Is believed that the word cumbia comes from the african term "cumbé", which means celebration. It is not only another tradicional colombian dance, it´s development was a whole historical process that came from the mulattage, because it was the testimony of the struggle that the black men had in order to conquer the indigene women during the colonial times.
About 35 years ago, between the first days of December, during a party at the María Luz Saucedo´s restaurant, Maximiliano Guerra, Jhon Alvarado, Orlando Ramos and Jose Ignacio Mejia as to congregate their village, they had the idea of going to the town of Botón, to hire some "milleros" and so give life to what for more than three decades has been called "La Cumbia del 30".
Everything starts a few days before December 30th, when the “Jhonson”, which are small motorized canoes, begin arriving to the village with all the merchandise for the festivities, where large amounts of alcohol and food come with some visitors from others nearby villages that get to the town for this great celebration. Some children from the village that work on “Ciclo-Taxis”, are the ones who pick up these merchandise and distribute it around the village.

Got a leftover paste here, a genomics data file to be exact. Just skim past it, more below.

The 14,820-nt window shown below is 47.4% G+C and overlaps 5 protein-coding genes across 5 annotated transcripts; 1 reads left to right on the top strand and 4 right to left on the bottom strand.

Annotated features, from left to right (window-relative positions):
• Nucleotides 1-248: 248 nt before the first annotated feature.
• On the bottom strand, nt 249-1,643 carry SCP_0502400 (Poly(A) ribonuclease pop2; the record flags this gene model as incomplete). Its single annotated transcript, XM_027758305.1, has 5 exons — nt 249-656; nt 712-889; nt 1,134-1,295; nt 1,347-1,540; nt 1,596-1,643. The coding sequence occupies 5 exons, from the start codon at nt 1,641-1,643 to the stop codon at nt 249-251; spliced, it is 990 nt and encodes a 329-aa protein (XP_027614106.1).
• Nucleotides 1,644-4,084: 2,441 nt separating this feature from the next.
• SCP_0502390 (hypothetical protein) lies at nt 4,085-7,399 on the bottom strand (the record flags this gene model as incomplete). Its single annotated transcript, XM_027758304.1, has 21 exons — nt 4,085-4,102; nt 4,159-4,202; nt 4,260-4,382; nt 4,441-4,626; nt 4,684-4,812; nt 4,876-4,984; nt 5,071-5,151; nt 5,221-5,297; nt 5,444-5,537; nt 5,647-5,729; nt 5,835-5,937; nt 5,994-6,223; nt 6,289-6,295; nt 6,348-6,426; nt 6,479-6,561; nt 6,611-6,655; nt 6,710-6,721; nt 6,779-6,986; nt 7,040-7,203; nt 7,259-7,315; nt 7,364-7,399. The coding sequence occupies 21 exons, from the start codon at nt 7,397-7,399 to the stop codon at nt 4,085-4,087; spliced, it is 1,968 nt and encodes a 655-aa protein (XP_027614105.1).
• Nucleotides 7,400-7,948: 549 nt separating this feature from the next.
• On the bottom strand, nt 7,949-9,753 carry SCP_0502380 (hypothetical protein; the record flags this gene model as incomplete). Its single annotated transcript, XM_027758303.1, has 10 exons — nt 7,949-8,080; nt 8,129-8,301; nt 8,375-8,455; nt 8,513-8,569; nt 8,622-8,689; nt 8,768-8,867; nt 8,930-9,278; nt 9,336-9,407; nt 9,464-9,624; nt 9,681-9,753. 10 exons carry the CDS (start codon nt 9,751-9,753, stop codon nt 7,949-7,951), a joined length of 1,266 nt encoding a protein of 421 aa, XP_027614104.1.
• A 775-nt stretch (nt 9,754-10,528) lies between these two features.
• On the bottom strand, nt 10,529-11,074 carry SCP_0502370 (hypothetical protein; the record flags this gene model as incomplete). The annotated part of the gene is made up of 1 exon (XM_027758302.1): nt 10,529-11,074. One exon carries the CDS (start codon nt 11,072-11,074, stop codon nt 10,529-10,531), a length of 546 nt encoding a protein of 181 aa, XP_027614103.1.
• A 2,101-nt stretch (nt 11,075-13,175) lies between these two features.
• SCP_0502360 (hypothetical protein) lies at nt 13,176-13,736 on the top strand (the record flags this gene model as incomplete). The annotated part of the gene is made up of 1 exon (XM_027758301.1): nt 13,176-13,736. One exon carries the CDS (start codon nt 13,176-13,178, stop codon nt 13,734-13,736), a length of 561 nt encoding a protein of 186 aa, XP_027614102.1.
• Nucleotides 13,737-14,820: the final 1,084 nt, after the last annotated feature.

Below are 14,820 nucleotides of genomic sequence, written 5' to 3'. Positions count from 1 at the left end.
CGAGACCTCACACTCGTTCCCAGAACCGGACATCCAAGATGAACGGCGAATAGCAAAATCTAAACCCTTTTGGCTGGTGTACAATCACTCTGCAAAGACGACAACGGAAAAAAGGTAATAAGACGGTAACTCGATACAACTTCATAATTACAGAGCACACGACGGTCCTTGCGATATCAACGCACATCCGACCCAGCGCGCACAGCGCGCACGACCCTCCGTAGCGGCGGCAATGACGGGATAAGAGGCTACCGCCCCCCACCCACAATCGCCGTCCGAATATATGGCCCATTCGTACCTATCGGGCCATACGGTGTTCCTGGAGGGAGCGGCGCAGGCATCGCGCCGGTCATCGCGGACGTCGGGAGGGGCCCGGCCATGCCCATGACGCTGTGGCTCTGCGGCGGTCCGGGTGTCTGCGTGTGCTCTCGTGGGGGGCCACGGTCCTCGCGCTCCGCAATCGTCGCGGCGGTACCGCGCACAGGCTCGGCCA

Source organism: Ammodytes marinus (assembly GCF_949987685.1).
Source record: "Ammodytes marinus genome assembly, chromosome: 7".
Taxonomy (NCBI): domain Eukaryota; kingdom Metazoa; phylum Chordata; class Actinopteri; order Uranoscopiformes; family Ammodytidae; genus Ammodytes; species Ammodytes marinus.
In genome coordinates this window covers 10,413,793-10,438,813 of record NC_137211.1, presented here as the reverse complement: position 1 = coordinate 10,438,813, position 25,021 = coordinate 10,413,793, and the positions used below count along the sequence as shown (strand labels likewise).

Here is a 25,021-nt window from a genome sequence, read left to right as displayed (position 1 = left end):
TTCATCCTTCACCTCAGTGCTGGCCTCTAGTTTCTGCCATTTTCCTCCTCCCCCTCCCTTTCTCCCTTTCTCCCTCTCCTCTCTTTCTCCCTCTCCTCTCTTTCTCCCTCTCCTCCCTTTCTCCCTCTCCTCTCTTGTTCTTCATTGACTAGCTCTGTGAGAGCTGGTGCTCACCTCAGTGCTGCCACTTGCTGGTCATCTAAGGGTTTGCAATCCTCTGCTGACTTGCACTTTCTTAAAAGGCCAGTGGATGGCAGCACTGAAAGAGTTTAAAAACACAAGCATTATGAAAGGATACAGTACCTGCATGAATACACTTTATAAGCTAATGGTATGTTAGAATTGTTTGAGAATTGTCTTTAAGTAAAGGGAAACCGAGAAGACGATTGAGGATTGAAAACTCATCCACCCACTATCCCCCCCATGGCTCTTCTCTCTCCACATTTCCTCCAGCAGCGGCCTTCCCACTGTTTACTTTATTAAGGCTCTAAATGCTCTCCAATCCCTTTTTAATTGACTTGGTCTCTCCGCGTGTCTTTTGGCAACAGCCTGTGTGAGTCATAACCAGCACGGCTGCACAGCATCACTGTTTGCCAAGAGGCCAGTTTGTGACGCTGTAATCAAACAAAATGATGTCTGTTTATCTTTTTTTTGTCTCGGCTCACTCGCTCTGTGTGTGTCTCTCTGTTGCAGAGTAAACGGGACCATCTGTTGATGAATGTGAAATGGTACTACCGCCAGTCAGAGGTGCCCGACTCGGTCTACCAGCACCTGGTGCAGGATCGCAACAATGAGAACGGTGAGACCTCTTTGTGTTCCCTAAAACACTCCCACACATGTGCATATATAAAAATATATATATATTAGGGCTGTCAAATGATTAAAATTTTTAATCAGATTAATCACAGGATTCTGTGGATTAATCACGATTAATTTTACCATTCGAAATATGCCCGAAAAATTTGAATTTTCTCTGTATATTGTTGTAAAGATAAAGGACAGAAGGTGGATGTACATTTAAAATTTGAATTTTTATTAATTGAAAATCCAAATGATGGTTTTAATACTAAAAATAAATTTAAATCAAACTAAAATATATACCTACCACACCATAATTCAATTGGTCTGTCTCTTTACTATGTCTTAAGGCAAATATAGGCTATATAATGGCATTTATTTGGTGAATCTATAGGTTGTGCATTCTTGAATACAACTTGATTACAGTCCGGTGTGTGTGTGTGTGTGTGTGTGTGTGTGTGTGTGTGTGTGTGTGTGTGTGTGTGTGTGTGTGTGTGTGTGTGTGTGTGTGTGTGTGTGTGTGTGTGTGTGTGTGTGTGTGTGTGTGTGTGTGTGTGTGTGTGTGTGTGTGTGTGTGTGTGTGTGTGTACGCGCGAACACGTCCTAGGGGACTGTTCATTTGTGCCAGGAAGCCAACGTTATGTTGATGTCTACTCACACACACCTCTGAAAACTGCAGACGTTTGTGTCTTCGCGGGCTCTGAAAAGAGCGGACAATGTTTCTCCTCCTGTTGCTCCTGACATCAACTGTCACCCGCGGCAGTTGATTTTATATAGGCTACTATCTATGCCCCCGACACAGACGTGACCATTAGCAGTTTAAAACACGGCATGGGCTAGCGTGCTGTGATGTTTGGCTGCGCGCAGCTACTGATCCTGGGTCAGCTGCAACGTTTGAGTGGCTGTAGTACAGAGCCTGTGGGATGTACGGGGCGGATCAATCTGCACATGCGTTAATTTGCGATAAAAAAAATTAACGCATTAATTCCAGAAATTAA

The roosters, that are the animal alarm from this region are overshadowed by the explosion of gunpowder that warn the village that it is the 30th, that already is the day of the cumbia. Throughout the day, the Guerra family which is one of the most ancient in the village and one of the participants who created and developed this festivity, are the ones that warn the village with these handmade fireworks, while they prepare the square in front of their houses where the dance is made. At about 5 in the afternoon, the men from the Guerra family bring a plantain palmtree of about 3 meters high and they cut the tip of the leaves, as tradition dictates in the cumbia at the region, they dig a hole in the ground so they can bury it and the women from the family are the ones who begin decorating it.
Between 7 and 8 in the night, the milleros arrive to the village going all over it in a car while they play their instruments to cheer up the people with their fiesta, when they reach the Guerra family's house where everything is already prepared to start the party. Until ‘el mono’ arises, as some guamaleros say, to the tune of the milleron they dance, laugh and get drunk and between drinks and dances the families are reunited, as some had to leave the village to look for better lives, but they come back to share this tradition, which has not lost its charm and remains a symbol of union in the small region of Guamal, Magdalena.
Guamal, Magdalena, Colombia, 2015